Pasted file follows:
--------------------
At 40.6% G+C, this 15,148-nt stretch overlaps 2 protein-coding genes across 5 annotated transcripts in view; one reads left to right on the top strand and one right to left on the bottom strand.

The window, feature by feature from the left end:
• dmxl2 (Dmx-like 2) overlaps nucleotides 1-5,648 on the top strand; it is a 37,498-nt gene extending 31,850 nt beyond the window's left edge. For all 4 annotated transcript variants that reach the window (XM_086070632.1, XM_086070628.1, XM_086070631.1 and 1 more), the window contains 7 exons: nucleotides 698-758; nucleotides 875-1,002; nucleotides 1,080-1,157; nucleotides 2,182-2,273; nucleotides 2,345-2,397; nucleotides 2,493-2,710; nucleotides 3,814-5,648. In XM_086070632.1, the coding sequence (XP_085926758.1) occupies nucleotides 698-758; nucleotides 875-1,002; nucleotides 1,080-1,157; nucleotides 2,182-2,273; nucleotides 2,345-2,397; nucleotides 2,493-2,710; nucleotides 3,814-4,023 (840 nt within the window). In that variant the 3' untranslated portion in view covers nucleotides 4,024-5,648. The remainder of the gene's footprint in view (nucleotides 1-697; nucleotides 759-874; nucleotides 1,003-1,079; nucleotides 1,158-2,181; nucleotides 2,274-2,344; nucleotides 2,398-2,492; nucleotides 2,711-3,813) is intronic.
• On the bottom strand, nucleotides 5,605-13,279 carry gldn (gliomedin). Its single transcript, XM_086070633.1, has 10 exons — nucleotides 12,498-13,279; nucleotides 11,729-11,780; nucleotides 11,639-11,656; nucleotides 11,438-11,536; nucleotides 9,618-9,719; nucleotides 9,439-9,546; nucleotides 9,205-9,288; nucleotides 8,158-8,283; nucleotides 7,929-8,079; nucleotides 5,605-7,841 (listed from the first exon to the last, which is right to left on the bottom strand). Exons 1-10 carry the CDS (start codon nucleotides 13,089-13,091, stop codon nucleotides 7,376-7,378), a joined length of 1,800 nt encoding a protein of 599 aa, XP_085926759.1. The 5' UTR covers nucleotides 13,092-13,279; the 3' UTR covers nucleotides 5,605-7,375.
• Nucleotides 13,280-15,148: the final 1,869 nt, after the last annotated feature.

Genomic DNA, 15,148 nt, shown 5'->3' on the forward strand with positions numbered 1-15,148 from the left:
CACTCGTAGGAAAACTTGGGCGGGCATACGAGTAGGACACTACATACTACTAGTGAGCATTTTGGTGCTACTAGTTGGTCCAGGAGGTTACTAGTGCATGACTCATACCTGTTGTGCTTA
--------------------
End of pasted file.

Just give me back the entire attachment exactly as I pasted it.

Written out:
At 40.6% G+C, this 15,148-nt stretch overlaps 2 protein-coding genes across 5 annotated transcripts in view; one reads left to right on the top strand and one right to left on the bottom strand.

The window, feature by feature from the left end:
• dmxl2 (Dmx-like 2) overlaps nucleotides 1-5,648 on the top strand; it is a 37,498-nt gene extending 31,850 nt beyond the window's left edge. For all 4 annotated transcript variants that reach the window (XM_086070632.1, XM_086070628.1, XM_086070631.1 and 1 more), the window contains 7 exons: nucleotides 698-758; nucleotides 875-1,002; nucleotides 1,080-1,157; nucleotides 2,182-2,273; nucleotides 2,345-2,397; nucleotides 2,493-2,710; nucleotides 3,814-5,648. In XM_086070632.1, the coding sequence (XP_085926758.1) occupies nucleotides 698-758; nucleotides 875-1,002; nucleotides 1,080-1,157; nucleotides 2,182-2,273; nucleotides 2,345-2,397; nucleotides 2,493-2,710; nucleotides 3,814-4,023 (840 nt within the window). In that variant the 3' untranslated portion in view covers nucleotides 4,024-5,648. The remainder of the gene's footprint in view (nucleotides 1-697; nucleotides 759-874; nucleotides 1,003-1,079; nucleotides 1,158-2,181; nucleotides 2,274-2,344; nucleotides 2,398-2,492; nucleotides 2,711-3,813) is intronic.
• On the bottom strand, nucleotides 5,605-13,279 carry gldn (gliomedin). Its single transcript, XM_086070633.1, has 10 exons — nucleotides 12,498-13,279; nucleotides 11,729-11,780; nucleotides 11,639-11,656; nucleotides 11,438-11,536; nucleotides 9,618-9,719; nucleotides 9,439-9,546; nucleotides 9,205-9,288; nucleotides 8,158-8,283; nucleotides 7,929-8,079; nucleotides 5,605-7,841 (listed from the first exon to the last, which is right to left on the bottom strand). Exons 1-10 carry the CDS (start codon nucleotides 13,089-13,091, stop codon nucleotides 7,376-7,378), a joined length of 1,800 nt encoding a protein of 599 aa, XP_085926759.1. The 5' UTR covers nucleotides 13,092-13,279; the 3' UTR covers nucleotides 5,605-7,375.
• Nucleotides 13,280-15,148: the final 1,869 nt, after the last annotated feature.

Genomic DNA, 15,148 nt, shown 5'->3' on the forward strand with positions numbered 1-15,148 from the left:
CACTCGTAGGAAAACTTGGGCGGGCATACGAGTAGGACACTACATACTACTAGTGAGCATTTTGGTGCTACTAGTTGGTCCAGGAGGTTACTAGTGCATGACTCATACCTGTTGTGCTTA